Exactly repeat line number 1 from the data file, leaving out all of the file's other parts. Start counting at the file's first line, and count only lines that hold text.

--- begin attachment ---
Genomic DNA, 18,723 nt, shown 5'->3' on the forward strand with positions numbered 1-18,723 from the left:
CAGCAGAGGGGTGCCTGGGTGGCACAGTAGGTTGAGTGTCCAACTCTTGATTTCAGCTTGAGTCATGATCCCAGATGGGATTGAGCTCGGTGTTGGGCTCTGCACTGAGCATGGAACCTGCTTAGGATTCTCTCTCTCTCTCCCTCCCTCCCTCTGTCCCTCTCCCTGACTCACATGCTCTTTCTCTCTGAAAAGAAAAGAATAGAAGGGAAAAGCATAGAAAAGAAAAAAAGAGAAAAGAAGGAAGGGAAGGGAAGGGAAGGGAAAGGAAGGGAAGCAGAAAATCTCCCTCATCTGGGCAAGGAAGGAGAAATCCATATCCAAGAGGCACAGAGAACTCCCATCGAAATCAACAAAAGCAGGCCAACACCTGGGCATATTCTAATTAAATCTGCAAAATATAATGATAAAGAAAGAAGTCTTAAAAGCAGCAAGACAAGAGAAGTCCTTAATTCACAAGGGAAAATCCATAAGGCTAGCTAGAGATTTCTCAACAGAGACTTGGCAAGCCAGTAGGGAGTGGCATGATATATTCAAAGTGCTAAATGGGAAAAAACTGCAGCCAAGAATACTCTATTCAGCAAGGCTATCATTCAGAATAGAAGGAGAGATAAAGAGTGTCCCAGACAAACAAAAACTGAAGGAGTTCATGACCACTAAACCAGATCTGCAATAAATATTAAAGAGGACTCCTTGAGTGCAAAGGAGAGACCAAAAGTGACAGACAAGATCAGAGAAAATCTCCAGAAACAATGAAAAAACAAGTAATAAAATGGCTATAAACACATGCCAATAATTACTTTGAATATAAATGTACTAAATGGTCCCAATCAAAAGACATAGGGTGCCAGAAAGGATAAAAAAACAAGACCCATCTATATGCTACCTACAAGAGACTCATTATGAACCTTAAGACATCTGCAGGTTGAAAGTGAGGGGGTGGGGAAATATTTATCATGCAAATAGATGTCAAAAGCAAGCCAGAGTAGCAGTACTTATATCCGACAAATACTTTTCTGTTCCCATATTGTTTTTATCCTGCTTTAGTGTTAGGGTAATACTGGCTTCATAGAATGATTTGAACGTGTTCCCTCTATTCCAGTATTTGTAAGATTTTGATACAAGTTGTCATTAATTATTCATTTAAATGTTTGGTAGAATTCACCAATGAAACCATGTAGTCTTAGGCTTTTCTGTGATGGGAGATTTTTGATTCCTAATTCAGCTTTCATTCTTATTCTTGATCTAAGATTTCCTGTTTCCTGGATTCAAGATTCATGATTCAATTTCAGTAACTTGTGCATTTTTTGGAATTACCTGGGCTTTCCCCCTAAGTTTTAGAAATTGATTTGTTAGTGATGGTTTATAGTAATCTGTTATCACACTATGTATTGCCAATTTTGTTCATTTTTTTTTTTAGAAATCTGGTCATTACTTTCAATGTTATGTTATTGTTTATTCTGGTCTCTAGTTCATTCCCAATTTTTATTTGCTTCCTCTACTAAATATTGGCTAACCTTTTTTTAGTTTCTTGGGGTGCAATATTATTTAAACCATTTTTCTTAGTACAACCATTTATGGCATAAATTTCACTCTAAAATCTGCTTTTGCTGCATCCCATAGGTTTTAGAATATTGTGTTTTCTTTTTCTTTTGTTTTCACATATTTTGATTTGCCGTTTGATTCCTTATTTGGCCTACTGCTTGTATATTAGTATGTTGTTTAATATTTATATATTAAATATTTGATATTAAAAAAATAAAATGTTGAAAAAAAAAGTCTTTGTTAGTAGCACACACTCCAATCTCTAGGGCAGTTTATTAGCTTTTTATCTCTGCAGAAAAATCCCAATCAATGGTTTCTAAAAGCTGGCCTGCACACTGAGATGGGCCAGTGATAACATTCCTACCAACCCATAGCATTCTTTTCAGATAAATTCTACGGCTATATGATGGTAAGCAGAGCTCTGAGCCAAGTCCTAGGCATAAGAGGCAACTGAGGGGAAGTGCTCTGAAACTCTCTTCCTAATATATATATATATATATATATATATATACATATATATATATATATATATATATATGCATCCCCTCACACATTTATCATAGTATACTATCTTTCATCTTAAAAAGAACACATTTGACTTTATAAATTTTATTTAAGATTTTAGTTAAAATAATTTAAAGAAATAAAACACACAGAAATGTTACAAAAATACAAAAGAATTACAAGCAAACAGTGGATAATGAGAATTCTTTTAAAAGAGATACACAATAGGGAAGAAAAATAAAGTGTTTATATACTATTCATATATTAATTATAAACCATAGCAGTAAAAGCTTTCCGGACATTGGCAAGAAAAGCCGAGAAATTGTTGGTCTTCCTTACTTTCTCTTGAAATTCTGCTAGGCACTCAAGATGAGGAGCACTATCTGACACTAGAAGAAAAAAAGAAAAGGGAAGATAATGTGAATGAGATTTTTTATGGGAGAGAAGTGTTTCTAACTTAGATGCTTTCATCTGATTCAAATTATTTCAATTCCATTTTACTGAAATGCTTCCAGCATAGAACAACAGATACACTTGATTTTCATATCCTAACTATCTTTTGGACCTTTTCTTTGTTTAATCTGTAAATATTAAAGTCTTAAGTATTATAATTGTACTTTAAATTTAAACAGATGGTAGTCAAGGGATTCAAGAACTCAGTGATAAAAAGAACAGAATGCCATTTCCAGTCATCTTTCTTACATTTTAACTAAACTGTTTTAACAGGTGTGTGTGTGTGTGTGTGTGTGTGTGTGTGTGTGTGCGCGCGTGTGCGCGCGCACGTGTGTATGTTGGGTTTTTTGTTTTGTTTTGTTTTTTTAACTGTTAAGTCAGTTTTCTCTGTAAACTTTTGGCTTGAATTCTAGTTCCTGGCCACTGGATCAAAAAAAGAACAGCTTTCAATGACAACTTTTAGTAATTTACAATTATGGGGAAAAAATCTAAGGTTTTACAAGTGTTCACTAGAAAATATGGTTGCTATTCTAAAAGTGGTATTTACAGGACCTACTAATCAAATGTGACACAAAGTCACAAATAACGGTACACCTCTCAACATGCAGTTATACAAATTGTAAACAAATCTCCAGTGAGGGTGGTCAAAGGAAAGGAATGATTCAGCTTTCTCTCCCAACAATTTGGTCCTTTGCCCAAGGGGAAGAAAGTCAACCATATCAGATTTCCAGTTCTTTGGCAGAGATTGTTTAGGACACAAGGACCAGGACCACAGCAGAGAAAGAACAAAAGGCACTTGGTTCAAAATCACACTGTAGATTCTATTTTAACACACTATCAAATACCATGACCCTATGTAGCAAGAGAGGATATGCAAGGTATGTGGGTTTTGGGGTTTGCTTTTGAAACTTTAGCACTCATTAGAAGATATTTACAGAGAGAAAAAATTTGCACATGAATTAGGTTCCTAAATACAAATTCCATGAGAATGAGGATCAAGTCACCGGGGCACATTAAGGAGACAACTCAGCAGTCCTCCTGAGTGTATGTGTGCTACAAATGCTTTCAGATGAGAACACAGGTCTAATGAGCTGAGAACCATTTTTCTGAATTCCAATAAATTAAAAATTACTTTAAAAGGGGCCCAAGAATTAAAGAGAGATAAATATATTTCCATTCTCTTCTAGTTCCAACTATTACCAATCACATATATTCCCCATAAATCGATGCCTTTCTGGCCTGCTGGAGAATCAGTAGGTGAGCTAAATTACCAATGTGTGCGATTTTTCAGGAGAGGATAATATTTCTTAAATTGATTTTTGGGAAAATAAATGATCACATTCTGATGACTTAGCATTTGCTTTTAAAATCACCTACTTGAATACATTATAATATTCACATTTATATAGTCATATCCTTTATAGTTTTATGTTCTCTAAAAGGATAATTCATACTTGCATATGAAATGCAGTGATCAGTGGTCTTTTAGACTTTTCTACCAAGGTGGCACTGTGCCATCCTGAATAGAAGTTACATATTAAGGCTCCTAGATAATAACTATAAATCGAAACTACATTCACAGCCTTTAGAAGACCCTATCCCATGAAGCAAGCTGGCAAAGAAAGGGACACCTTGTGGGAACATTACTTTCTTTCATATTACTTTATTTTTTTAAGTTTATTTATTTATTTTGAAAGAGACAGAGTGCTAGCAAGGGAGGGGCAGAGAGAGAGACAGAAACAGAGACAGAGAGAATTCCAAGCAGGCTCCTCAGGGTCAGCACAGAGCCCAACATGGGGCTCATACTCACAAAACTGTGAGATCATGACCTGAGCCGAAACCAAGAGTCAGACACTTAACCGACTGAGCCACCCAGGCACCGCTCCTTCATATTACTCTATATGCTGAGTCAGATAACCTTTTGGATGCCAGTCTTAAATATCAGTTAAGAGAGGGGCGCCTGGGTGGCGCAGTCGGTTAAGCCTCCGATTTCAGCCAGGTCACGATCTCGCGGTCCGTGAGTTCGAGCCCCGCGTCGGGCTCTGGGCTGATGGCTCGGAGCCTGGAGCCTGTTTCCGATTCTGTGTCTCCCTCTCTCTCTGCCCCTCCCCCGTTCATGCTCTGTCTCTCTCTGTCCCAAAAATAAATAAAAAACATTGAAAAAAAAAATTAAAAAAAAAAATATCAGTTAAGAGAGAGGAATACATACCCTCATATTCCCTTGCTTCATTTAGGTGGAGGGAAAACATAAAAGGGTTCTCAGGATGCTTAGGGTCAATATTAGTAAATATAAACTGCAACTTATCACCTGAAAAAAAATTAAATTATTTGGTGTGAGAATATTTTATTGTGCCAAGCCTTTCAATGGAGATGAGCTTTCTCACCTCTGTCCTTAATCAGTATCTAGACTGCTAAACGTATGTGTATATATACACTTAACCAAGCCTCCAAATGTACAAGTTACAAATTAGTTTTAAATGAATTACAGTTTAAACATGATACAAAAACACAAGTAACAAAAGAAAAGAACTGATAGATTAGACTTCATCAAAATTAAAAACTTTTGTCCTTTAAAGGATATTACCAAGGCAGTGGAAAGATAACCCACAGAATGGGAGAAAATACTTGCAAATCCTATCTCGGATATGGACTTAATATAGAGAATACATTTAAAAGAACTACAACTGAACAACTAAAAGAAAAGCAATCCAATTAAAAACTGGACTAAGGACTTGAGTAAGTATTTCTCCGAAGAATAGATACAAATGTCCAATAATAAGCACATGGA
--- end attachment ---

Genomic DNA, 18,723 nt, shown 5'->3' on the forward strand with positions numbered 1-18,723 from the left: